Not all milk-to-feed ratios are created equal (Part 2)

For decades, the USDA milk-to-feed ratio has been touted as a predictor of dairy farm profitability.

The first article in this series of Michigan State University Extension news articles pointed out by using actual milk-to-feed ratio data for May 2009 and March 2012 that not all milk-to-feed ratios are created equal. The milk-to-feed ratio in May 2009 was 1.49 and was nearly identical at 1.48 in March 2012. The milk-to-feed ratio is promoted as a proxy measure for dairy farm profitability. Thus, many popular press publications and websites would conclude that profitability for dairy producers would be the same in those two months because of the nearly identical milk-to-feed ratios. However, in November, it was clearly shown that such is not necessarily the case. Because the milk-to-feed ratio is indeed a ratio it fails to take into account the size of the pie represented by a specific milk-to-feed ratio. Therefore, it was pointed out in the first article in this series that a more accurate measure of profitability, income over feed costs (IOFC), can be calculated using the same milk-to-feed ratio data. Thus, despite nearly equal milk-to-feed ratios in May 2009 and March 2012, IOFC’s in March 2012 were 48 percent higher. Before reading further, please take the time to review the first article, Not all milk-to-feed ratios are created equal (Part 1).

The first article also noted that conventional wisdom predicts when the milk-to-feed ratio is above 3.0 milk production is considered more profitable and dairy producers, as an industry, will tend to expand production by adding more cows, decreased culling, and increased milk per cow by feeding more concentrates. When the milk-to-feed ratio drops below 2.0, conventional wisdom says milk production is less profitable and dairy producers, as an industry, will contract by some producers going out of business, increased culling, and/or decreased milk per cow by feeding fewer concentrates. If this conventional wisdom is true it holds very important implications. If accurate, the magnitude and direction of the milk-to-feed ratio should help dairy producers predict what will happen to future trends in national milk production and milk prices. If conventional wisdom is wrong, producers should beware of making milk and feed marketing decisions based upon the magnitude and direction of the milk-to-feed ratio.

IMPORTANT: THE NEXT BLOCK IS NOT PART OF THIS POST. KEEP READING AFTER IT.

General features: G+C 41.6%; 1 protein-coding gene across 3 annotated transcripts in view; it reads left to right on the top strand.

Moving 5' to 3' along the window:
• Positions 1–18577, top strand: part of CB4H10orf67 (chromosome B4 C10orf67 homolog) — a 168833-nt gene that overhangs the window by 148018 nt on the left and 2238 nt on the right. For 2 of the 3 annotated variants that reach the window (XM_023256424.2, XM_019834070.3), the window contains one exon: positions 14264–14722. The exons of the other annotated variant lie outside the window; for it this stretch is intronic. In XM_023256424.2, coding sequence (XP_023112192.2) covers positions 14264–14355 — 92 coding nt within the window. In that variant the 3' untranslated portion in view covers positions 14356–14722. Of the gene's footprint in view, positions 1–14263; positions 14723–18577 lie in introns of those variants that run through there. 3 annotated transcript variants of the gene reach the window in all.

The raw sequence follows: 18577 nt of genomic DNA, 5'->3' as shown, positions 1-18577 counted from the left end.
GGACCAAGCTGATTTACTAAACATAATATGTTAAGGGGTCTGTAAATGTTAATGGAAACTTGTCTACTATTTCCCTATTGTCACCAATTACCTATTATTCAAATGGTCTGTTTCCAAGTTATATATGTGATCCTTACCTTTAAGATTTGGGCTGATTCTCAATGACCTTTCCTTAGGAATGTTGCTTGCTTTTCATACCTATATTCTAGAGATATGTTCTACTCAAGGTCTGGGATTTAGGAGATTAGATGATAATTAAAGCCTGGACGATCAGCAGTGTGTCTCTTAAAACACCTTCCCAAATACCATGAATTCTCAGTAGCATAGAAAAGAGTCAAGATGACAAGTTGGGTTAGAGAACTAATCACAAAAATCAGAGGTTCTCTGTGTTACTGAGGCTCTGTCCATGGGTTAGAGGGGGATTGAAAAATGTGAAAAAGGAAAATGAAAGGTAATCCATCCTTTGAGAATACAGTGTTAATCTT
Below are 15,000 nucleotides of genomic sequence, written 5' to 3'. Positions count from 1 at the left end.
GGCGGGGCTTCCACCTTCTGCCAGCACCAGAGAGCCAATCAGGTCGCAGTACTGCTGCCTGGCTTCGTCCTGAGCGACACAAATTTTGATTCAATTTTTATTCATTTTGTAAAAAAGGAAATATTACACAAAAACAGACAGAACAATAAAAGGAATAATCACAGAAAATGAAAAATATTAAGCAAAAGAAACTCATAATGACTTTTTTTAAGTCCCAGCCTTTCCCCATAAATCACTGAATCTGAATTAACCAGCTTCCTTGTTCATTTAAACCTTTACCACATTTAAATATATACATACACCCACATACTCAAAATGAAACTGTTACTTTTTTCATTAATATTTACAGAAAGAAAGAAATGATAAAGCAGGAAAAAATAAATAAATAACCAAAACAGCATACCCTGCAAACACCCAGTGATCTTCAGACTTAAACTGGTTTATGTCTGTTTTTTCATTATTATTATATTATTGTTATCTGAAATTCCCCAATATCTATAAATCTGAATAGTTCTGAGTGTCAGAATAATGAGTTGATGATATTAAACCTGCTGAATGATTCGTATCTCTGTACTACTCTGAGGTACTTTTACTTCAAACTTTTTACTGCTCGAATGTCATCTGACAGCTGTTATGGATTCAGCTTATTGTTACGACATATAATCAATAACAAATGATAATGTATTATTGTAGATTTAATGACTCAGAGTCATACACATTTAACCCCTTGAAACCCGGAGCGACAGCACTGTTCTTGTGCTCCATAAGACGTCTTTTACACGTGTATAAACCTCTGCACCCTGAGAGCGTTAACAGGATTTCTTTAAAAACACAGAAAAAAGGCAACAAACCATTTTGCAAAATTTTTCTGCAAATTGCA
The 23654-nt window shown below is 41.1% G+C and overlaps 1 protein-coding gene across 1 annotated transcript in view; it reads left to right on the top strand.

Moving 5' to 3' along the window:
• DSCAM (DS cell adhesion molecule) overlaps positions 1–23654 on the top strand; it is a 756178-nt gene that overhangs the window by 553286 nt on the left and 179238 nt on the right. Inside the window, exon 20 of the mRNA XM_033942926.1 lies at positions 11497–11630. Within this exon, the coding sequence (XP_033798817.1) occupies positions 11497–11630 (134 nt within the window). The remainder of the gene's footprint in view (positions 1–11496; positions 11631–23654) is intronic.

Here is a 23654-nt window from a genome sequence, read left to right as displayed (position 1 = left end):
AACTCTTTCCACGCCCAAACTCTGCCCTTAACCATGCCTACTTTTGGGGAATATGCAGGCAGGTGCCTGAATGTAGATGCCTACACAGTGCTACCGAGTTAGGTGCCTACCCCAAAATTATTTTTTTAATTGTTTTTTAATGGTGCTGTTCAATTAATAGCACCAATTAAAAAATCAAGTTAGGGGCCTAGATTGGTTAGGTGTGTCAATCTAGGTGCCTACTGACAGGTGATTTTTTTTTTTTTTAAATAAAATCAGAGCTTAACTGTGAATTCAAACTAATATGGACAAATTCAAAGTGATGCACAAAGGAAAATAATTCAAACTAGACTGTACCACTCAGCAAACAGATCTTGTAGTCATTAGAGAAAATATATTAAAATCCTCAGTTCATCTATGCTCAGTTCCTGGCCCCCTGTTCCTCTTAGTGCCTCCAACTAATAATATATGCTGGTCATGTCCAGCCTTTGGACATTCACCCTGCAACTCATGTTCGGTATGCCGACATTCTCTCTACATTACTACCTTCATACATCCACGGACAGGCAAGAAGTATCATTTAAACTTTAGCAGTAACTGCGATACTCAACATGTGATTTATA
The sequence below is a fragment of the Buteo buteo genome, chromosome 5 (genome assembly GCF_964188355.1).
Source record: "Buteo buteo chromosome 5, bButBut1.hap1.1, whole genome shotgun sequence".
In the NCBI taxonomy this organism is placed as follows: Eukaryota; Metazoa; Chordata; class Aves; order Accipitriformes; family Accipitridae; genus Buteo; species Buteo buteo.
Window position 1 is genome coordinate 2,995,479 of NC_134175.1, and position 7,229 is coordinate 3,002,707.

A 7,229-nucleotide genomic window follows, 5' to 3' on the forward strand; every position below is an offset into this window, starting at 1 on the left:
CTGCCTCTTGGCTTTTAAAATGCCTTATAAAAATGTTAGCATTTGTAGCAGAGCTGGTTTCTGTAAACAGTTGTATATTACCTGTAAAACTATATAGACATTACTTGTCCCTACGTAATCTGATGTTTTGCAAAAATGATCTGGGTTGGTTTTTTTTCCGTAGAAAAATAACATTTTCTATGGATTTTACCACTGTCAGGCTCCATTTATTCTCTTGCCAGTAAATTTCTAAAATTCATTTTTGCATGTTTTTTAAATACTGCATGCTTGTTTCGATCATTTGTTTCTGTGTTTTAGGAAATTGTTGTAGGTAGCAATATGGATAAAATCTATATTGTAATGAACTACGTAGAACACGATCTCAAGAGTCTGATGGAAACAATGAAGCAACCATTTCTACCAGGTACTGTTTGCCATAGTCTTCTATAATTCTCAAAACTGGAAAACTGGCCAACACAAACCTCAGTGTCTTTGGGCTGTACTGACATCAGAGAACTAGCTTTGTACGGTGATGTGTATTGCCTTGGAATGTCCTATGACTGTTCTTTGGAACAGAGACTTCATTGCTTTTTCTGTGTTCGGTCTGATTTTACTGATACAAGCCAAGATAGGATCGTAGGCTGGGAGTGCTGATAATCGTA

I believe conventional wisdom concerning the milk-to-feed ratio is often wrong. There has been a major paradigm shift in the dairy industry which began in 2007. From 1998 through 2006 the milk-to-feed ratio averaged 3.05 and that average dropped by nearly a third to only 2.06 from 2007-present. Conventional wisdom would then predict U.S. dairy cow numbers would decline when comparing the 1998-2006 period with the 2007-present period. That is exactly what the numbers show. Although the differences between the two periods are not great, it is true that the average size of the U.S. dairy herd declined by 39,000 cows in the 2007-present period as compared with the earlier period. It is also true that the average annual growth of total U.S. milk production grew by +1.8 percent 1998-2006 and the average growth rate dropped to +1.5 percent 2007-2011. However, given the drastic change in the average milk-to-feed ratio one would have predicted a much larger decline in milk production 2007-present as compared with 1998-2006 if conventional wisdom were accurate. These data definitely cast suspicion upon conventional wisdom concerning the milk-to-feed ratio.